Fire Sprinkler Systems
A fire sprinkler system is on duty 24 hours a day, 7 days a week, silently protecting you.
As the ambient temperature rises due to a fire below a specific sprinkler, liquid in a glass vessel within the sprinkler head expands increasing the pressure within the vessel.
At a temperature predetermined during the design process, the vessel bursts, releasing pressurised water from the system which is sprayed at a predetermined rate across a specific area, extinguishing the fire.
Fire sprinkler systems protect people, property and product automatically.
In buildings fully protected by sprinklers:
- 99% of fires are controlled by sprinklers alone
- 60% of fires are controlled by the spray from no more than 4 sprinklers
There are many different types of sprinkler systems:
The most common type, where the pipes in the system are kept full of water, used when there is no risk of freezing.
The pipes are always kept full of air under pressure, a control valve holds the water back. A drop-in air pressure due to a sprinkler valve opening causes the control valve to open, water fills the pipe system and is sprayed onto the fire. Used in unheated buildings where there is a risk of freezing.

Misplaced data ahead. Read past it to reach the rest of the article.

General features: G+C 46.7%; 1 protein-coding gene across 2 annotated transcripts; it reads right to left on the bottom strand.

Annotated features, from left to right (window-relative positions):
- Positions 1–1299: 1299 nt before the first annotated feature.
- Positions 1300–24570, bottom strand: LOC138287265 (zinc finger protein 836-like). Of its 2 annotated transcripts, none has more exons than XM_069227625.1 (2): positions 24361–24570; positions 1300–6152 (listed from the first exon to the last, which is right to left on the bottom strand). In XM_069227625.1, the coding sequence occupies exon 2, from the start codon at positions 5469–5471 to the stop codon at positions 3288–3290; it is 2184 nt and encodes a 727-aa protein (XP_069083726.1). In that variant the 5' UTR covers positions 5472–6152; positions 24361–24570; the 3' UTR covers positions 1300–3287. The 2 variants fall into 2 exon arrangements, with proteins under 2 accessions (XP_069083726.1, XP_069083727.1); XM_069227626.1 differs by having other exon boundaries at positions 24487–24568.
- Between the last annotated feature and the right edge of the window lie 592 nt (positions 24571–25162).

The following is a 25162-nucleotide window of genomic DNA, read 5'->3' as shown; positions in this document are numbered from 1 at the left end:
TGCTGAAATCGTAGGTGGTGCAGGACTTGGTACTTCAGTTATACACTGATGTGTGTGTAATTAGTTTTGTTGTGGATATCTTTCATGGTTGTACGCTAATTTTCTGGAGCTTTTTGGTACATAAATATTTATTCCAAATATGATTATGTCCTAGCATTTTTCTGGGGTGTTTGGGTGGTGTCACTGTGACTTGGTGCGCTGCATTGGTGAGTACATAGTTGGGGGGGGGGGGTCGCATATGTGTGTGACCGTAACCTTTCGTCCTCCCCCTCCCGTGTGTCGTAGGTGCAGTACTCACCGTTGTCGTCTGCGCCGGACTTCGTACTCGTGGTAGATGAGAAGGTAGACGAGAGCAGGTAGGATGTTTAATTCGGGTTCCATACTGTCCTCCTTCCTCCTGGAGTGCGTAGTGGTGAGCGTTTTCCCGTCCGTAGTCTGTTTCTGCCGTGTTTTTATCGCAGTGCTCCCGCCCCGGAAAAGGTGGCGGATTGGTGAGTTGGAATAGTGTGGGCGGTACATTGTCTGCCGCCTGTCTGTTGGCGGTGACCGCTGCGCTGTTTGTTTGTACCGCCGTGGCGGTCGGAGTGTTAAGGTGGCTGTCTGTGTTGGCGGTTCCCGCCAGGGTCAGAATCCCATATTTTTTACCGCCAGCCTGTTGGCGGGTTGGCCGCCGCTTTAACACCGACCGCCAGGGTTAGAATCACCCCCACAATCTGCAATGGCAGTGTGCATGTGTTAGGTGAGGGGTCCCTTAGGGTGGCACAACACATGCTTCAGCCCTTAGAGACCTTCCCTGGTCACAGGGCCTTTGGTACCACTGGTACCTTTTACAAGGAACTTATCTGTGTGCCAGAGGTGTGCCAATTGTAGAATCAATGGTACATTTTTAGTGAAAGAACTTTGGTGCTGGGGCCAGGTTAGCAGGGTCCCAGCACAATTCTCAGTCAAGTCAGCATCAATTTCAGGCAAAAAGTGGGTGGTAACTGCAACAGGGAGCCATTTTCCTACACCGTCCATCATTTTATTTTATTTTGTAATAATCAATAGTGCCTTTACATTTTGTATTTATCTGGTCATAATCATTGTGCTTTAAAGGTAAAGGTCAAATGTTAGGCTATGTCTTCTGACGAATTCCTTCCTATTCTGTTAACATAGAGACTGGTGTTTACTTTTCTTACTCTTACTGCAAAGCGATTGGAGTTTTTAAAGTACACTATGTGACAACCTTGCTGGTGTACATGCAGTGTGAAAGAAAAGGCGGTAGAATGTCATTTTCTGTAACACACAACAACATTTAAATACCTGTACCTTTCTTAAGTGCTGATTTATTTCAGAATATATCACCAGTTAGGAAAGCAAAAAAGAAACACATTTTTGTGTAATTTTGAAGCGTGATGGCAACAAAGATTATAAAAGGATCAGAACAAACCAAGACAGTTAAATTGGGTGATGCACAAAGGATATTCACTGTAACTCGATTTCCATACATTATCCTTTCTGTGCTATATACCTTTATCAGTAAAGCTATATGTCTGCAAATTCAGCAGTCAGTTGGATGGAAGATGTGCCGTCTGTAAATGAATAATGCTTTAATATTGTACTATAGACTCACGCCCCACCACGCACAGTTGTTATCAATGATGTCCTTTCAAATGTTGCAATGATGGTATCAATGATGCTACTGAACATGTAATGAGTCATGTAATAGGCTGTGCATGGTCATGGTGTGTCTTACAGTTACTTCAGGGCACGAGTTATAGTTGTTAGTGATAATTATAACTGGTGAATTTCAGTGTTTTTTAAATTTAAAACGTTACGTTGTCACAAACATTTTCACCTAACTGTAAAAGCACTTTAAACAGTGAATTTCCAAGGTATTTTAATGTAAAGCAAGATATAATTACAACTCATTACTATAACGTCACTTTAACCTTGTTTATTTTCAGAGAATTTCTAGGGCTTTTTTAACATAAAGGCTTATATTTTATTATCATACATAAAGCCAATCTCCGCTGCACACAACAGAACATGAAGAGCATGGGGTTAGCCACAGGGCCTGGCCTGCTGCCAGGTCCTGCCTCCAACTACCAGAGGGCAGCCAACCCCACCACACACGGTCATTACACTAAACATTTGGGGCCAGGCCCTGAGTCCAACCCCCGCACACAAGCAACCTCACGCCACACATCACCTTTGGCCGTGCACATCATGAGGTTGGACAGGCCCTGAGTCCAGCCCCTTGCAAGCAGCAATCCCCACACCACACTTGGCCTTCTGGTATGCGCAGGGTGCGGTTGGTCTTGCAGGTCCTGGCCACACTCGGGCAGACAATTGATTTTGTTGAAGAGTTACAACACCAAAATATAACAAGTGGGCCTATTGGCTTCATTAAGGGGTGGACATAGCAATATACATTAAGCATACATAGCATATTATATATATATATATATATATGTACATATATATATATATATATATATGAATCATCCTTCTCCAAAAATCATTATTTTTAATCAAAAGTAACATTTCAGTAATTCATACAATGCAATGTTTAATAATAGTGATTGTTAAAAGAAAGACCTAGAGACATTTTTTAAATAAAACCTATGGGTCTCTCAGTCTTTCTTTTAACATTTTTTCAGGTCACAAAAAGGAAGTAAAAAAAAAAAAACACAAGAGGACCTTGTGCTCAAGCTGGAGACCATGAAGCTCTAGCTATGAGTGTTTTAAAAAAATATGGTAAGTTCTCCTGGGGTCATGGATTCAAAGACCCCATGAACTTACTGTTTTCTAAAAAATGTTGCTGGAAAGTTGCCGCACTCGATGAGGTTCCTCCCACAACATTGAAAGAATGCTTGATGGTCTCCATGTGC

Systems that are kept full of water in summer then drained and filled with pressurised air in winter.
As in dry systems, the pipes are kept full of air, but the valve holding the water from entering the system is controlled by a fire detector such as a smoke detector.
These types discharge a mix of water and low expansion foam concentrate, resulting in a foam spray from the sprinkler. Foam is more effective than water in extinguishing fires involving flammable gases or flammable liquids and chemicals.
This type differs in that all the sprinklers within the system are open, so that water is sprayed from all valves when the system is activated. The water is held back by a deluge valve, activated by a fire detection sensor, which could be smoke, heat, or optical flame detector. Used when there are special hazards, such as where the rapid-fire spread is a risk.